On the Basis of Structure and Chemical Bonding: Solubility and Superhardness of Transition Metal Borides
Materials with superior hardness are desirable in the machining and manufacturing industries, where higher hardness affords higher wear resistance and longer lifetimes for cutting tools and abrasives. Diamond is the hardest known material used for industrial applications. Its structure consists of covalent, directional carbon bonds, resulting in both a high bulk modulus and shear modulus. However, diamond’s use is limited by its cost prohibitive synthesis (requiring both high temperature and high pressure) as well as its reactivity to ferrous alloys (resulting in poor cutting performance and thermal stability above 700 �C). These shortcomings have motivated the search for alternative superhard materials (Vickers hardness, Hv ≥ 40 GPa) that are readily synthesized and capable of cutting materials at lower cost. The creation of new superhard materials has largely developed through an iterative trial-and-error process. One area of exploration is to combine light elements, such as boron, carbon, and oxygen, with highly incompressible transition metals to form covalent bonding networks capable of replicating diamond. More specifically, several transition metal boride systems exhibit exceptionally high hardness, making them an attractive alternative to traditional hard materials for industrial applications.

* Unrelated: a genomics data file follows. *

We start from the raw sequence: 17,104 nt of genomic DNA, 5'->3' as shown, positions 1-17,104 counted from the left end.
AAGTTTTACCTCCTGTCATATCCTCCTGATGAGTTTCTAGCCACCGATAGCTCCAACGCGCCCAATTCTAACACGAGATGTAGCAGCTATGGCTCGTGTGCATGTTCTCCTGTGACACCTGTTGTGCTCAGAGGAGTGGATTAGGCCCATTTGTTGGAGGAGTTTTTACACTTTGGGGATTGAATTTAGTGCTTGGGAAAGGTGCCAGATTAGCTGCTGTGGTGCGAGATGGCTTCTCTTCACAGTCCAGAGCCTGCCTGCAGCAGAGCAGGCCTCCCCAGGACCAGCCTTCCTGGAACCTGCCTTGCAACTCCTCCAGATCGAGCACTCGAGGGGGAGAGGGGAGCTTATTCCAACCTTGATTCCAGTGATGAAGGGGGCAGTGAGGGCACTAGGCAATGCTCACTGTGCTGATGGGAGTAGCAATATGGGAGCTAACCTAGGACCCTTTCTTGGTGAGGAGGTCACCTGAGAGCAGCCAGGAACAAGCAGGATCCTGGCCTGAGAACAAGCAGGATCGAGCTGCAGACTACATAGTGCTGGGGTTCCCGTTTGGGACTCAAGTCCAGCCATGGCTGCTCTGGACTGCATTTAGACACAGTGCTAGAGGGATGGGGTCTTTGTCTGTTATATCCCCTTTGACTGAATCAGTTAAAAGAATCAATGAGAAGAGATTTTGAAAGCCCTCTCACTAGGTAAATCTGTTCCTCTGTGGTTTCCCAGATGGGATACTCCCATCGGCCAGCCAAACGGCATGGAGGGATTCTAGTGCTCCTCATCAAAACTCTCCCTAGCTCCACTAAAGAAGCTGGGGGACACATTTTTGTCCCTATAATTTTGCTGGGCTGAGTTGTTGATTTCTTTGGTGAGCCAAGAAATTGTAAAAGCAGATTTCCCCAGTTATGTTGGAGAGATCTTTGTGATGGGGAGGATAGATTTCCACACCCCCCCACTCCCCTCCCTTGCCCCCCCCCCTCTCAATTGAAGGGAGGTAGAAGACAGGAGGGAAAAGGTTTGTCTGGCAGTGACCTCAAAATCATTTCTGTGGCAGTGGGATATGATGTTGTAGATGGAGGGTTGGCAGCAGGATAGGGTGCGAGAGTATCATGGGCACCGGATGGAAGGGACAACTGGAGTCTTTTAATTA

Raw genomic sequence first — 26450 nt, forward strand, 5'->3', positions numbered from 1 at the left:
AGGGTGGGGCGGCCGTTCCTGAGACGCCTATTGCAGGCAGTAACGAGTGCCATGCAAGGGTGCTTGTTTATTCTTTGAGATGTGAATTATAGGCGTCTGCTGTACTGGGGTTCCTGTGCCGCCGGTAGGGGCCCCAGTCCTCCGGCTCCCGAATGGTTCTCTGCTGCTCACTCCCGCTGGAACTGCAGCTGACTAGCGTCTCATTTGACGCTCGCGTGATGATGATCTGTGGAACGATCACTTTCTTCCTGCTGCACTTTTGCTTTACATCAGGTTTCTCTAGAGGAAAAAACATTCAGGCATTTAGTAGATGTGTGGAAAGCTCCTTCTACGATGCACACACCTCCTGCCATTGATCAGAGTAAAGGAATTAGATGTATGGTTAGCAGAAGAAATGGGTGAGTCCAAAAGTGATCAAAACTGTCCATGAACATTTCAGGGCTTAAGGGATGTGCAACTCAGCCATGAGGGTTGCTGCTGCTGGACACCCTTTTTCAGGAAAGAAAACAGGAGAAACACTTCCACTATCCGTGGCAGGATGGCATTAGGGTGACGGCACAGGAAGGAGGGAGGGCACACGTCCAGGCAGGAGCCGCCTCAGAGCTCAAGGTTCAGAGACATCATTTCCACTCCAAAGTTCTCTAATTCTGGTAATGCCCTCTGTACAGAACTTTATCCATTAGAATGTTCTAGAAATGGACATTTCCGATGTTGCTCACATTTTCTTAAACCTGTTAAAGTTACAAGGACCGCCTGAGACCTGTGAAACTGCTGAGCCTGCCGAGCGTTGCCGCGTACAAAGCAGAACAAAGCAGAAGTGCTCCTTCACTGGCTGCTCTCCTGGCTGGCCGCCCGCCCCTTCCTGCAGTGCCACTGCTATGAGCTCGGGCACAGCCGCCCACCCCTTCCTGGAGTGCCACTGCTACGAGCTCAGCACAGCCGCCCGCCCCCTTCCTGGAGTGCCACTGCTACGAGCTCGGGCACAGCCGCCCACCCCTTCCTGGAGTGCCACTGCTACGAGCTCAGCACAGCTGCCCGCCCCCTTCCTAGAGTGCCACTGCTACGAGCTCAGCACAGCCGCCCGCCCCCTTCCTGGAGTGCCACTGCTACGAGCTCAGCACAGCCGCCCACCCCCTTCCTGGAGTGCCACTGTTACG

The primary focus of this dissertation is to examine the structure and bonding parameters required to optimize solid solution formation and grain morphology in new superhard materials. This work begins with an introduction to the factors that contribute to hardness and guide the exploration of transition metal borides. The dissertation centers on the effects of metal atom substitution on the intrinsic hardness of tungsten diboride (WB2) and rhenium diboride (ReB2) solid solutions (Chapters 2 and 4, respectively). Furthermore, secondary phases are observed to extrinsically enhance the hardness and oxidation resistance of the diboride compositions via grain boundary strengthening and precipitation hardening (Chapter 3 and 5). These solid solutions were then compiled into a collective library of various metal borides studied in our group to identify solubility trends across solid solution compositions (Chapter 6). Potential avenues in the field of superhard materials synthesis and discovery are discussed in the final chapter.